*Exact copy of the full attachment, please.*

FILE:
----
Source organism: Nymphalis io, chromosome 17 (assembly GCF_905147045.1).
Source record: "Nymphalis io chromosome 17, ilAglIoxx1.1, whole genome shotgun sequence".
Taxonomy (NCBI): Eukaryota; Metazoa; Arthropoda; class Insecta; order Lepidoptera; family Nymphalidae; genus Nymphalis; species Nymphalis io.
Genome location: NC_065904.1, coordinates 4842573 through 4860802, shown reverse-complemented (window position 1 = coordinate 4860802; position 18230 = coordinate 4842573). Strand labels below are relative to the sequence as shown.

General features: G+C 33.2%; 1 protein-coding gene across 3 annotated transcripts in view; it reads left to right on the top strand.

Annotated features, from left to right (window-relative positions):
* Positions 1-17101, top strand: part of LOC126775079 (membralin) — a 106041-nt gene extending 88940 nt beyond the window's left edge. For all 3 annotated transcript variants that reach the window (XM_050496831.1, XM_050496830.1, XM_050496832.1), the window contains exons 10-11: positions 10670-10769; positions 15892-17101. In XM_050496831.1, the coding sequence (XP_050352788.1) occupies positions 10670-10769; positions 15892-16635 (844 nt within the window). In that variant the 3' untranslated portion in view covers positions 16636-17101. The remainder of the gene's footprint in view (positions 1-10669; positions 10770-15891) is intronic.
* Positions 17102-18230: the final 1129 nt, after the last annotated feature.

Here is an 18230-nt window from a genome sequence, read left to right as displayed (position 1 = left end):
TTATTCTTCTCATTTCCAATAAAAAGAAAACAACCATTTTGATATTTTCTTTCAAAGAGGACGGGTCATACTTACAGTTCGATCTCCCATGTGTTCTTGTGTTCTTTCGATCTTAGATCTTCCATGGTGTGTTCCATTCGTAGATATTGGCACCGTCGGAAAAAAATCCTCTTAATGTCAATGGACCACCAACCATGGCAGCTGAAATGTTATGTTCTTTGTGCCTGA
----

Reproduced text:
Source organism: Nymphalis io, chromosome 17 (assembly GCF_905147045.1).
Source record: "Nymphalis io chromosome 17, ilAglIoxx1.1, whole genome shotgun sequence".
Taxonomy (NCBI): Eukaryota; Metazoa; Arthropoda; class Insecta; order Lepidoptera; family Nymphalidae; genus Nymphalis; species Nymphalis io.
Genome location: NC_065904.1, coordinates 4842573 through 4860802, shown reverse-complemented (window position 1 = coordinate 4860802; position 18230 = coordinate 4842573). Strand labels below are relative to the sequence as shown.

General features: G+C 33.2%; 1 protein-coding gene across 3 annotated transcripts in view; it reads left to right on the top strand.

Annotated features, from left to right (window-relative positions):
* Positions 1-17101, top strand: part of LOC126775079 (membralin) — a 106041-nt gene extending 88940 nt beyond the window's left edge. For all 3 annotated transcript variants that reach the window (XM_050496831.1, XM_050496830.1, XM_050496832.1), the window contains exons 10-11: positions 10670-10769; positions 15892-17101. In XM_050496831.1, the coding sequence (XP_050352788.1) occupies positions 10670-10769; positions 15892-16635 (844 nt within the window). In that variant the 3' untranslated portion in view covers positions 16636-17101. The remainder of the gene's footprint in view (positions 1-10669; positions 10770-15891) is intronic.
* Positions 17102-18230: the final 1129 nt, after the last annotated feature.

Here is an 18230-nt window from a genome sequence, read left to right as displayed (position 1 = left end):
TTATTCTTCTCATTTCCAATAAAAAGAAAACAACCATTTTGATATTTTCTTTCAAAGAGGACGGGTCATACTTACAGTTCGATCTCCCATGTGTTCTTGTGTTCTTTCGATCTTAGATCTTCCATGGTGTGTTCCATTCGTAGATATTGGCACCGTCGGAAAAAAATCCTCTTAATGTCAATGGACCACCAACCATGGCAGCTGAAATGTTATGTTCTTTGTGCCTGA